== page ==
Complaints: LeO publishes best practice tips

Some clients worry about being “bamboozled by legal jargon” if they complain to their lawyers, a fear that can be borne out by responses that are “seeming calculated to ‘overwhelm’ or ‘intimidate’ the customer”, according to new research.

Instead, lawyers dealing with complaints should apologise where appropriate and be reassuring they are taking the matter seriously.

The Legal Ombudsman (LeO) also urged them to avoid jargon, be clear about the timetable, and empathise with complainants.

Based on qualitative research by London-based IFF Research, which spoke to LeO staff, customers – both individually and in groups – and members of the public, the report found some complainants did not take the decision to complain lightly and were nervous about “being bamboozled by legal jargon”.

Some were also concerned “about the complaints process potentially being just as negative as the original experience with the provider”.

Lawyers sometimes confirmed these fears by writing long and complex responses that were “seeming calculated to ‘overwhelm’ or ‘intimidate’ the customer” or focused on “justifying the provider’s actions to date”.

Best practice for dealing with complaints involved avoiding “unnecessary jargon or detail and should breakdown the various elements of the complaints with subheadings”.

Also, providers could thank the customer for raising the matter with them. If an apology was to be given, “it should be made upfront, without caveat, and clearly acknowledge the stress caused to the customer.”

While the LeO itself was thought by interviewees to be relatively clear, the researchers suggested that terms such as ‘remedy’, ‘premature’ and ‘out of time’ were felt to be “meaningless jargon or to have off-putting and unhelpful connotations”.

Similarly, phrases such as “such as ‘preliminary’ or ‘provisional’ decision and ‘informal resolution’” were confusing and should be replaced with more direct language.

The report added: “If the technical term must be used, then its meaning should be explained immediately afterwards to reassure customers.”

Meanwhile, some customers and non-customers showed “a clear lack of comprehension… regarding what [LeO] is, as a professional role”.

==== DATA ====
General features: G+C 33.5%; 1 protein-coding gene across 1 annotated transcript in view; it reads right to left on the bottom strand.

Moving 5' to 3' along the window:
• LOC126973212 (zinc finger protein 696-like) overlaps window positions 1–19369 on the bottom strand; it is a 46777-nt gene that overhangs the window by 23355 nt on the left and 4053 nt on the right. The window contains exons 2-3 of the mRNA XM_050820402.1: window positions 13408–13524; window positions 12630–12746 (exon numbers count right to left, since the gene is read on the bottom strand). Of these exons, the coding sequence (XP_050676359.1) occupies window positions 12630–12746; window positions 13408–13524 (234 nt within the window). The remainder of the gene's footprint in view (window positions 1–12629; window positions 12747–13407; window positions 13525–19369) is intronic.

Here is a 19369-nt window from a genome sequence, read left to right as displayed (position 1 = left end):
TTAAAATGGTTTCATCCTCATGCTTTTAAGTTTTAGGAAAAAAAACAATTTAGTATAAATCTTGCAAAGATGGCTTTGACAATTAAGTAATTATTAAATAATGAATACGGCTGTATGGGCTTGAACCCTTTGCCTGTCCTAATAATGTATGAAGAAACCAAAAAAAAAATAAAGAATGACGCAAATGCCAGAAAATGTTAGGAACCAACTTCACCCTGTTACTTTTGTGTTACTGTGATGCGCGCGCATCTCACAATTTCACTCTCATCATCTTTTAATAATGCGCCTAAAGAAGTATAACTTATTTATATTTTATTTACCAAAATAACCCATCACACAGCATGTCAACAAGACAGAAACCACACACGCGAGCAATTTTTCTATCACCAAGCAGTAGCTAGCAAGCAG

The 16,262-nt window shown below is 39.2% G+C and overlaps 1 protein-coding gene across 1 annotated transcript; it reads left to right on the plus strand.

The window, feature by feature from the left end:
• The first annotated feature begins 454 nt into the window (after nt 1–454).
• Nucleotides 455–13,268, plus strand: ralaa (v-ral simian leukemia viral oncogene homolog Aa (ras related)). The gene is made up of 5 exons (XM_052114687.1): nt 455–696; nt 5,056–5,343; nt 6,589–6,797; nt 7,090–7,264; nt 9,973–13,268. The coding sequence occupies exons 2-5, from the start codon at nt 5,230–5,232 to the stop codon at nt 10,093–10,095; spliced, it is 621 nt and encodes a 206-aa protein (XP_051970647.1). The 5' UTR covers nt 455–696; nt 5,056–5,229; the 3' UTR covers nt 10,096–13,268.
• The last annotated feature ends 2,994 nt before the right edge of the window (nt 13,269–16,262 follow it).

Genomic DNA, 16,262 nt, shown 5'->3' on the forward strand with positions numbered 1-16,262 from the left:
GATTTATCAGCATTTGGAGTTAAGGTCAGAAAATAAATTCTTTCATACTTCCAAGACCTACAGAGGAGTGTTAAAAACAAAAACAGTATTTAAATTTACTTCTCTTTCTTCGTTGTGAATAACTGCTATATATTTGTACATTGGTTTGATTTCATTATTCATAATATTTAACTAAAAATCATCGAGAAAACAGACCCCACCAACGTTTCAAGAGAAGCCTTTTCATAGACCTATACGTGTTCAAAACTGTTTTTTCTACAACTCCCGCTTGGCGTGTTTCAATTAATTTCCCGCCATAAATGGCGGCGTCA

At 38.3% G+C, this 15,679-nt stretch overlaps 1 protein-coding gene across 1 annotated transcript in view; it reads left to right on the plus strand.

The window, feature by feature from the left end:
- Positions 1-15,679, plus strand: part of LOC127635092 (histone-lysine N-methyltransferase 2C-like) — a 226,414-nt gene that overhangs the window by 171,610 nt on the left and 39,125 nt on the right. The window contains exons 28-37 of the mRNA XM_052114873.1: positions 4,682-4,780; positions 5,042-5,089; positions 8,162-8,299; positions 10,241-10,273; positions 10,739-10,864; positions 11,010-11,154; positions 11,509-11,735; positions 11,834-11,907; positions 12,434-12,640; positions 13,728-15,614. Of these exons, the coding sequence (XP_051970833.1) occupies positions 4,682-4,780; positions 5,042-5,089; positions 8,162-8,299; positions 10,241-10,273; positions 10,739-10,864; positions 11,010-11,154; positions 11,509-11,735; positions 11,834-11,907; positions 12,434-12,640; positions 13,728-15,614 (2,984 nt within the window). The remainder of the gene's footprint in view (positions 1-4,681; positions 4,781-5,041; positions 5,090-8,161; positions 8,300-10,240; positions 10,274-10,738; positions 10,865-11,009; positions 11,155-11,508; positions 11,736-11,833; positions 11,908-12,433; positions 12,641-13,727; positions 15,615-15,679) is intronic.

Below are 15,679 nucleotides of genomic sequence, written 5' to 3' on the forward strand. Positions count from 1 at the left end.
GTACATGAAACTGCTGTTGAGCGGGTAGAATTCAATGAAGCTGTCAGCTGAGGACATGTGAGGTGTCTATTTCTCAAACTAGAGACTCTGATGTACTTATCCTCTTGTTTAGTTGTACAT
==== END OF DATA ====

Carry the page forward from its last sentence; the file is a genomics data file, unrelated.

The report continued: “Some customers expected that case investigators would be trained solicitors, which led to disillusionment when it transpired they could not give opinions on the legal advice given.”

Simon Tunnicliffe, LeO’s director of operations, said: “This new research emphasises that how professionals communicate and the language they use can have a huge impact on how a complaint is resolved and when.

“[It] is important in challenging some of the legal and claims management industries’ preconceptions about what ‘good communication’ looks like to consumers. The research has also provided useful insights for us to improve our own communications.”

Sian Lewis, LeO’s data and insights officer, said some consumers perceived some language to be “intimidating, particularly legal terminology and complex language, and left them feeling ‘put in their place’”.

LeO has produced a ‘top tips’ document giving advice on responding to complaints.

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    Readers Comments

  • esworth-anderson says:

    I have spent over 18 Years complaining about Lawyers and never received a satisfactory outcome, The Ombudsman, SRA, Law Society, ICO, MPs all have failed me, I went to prison, Have been kidnapped by police, Evicted from my rented apartment, Have my freehold property stolen all these take place without any court documents, i have now consulted well over 50 Solicitors and none will take my case, The court has informed that they has no jurisdiction ? I am 76 years of age and homeless and no remedy is in sight.


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